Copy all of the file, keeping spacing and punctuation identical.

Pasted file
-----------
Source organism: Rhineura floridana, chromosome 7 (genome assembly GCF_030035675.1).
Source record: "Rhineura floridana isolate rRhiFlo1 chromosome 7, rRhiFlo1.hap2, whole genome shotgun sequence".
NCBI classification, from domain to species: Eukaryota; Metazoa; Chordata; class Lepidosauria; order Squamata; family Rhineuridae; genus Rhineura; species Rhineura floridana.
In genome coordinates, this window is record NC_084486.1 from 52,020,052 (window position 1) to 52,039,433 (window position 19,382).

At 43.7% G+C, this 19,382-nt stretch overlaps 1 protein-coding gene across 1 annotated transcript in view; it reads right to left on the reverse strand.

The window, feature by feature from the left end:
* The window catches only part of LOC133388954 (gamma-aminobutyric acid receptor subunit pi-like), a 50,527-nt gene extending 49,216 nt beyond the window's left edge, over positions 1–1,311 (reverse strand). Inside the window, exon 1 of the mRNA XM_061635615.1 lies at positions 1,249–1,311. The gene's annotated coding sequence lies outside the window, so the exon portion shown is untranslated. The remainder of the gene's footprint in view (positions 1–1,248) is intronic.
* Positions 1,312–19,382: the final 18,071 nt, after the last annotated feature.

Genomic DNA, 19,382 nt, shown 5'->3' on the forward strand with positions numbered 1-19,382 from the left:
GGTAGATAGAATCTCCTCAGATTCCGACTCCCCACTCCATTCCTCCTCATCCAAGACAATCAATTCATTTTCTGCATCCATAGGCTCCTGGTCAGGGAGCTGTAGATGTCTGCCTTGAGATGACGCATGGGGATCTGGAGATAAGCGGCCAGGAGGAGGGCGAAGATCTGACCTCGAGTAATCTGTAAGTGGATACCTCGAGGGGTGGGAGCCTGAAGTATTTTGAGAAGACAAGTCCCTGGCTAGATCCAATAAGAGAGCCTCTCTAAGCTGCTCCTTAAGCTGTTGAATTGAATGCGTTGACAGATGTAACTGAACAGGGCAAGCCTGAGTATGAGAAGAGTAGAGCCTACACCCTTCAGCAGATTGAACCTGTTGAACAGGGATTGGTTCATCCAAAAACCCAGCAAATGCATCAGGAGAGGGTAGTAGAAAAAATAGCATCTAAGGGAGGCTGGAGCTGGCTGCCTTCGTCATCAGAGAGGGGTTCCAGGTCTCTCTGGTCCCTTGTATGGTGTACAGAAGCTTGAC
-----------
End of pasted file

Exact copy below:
Source organism: Rhineura floridana, chromosome 7 (genome assembly GCF_030035675.1).
Source record: "Rhineura floridana isolate rRhiFlo1 chromosome 7, rRhiFlo1.hap2, whole genome shotgun sequence".
NCBI classification, from domain to species: Eukaryota; Metazoa; Chordata; class Lepidosauria; order Squamata; family Rhineuridae; genus Rhineura; species Rhineura floridana.
In genome coordinates, this window is record NC_084486.1 from 52,020,052 (window position 1) to 52,039,433 (window position 19,382).

At 43.7% G+C, this 19,382-nt stretch overlaps 1 protein-coding gene across 1 annotated transcript in view; it reads right to left on the reverse strand.

The window, feature by feature from the left end:
* The window catches only part of LOC133388954 (gamma-aminobutyric acid receptor subunit pi-like), a 50,527-nt gene extending 49,216 nt beyond the window's left edge, over positions 1–1,311 (reverse strand). Inside the window, exon 1 of the mRNA XM_061635615.1 lies at positions 1,249–1,311. The gene's annotated coding sequence lies outside the window, so the exon portion shown is untranslated. The remainder of the gene's footprint in view (positions 1–1,248) is intronic.
* Positions 1,312–19,382: the final 18,071 nt, after the last annotated feature.

Genomic DNA, 19,382 nt, shown 5'->3' on the forward strand with positions numbered 1-19,382 from the left:
GGTAGATAGAATCTCCTCAGATTCCGACTCCCCACTCCATTCCTCCTCATCCAAGACAATCAATTCATTTTCTGCATCCATAGGCTCCTGGTCAGGGAGCTGTAGATGTCTGCCTTGAGATGACGCATGGGGATCTGGAGATAAGCGGCCAGGAGGAGGGCGAAGATCTGACCTCGAGTAATCTGTAAGTGGATACCTCGAGGGGTGGGAGCCTGAAGTATTTTGAGAAGACAAGTCCCTGGCTAGATCCAATAAGAGAGCCTCTCTAAGCTGCTCCTTAAGCTGTTGAATTGAATGCGTTGACAGATGTAACTGAACAGGGCAAGCCTGAGTATGAGAAGAGTAGAGCCTACACCCTTCAGCAGATTGAACCTGTTGAACAGGGATTGGTTCATCCAAAAACCCAGCAAATGCATCAGGAGAGGGTAGTAGAAAAAATAGCATCTAAGGGAGGCTGGAGCTGGCTGCCTTCGTCATCAGAGAGGGGTTCCAGGTCTCTCTGGTCCCTTGTATGGTGTACAGAAGCTTGAC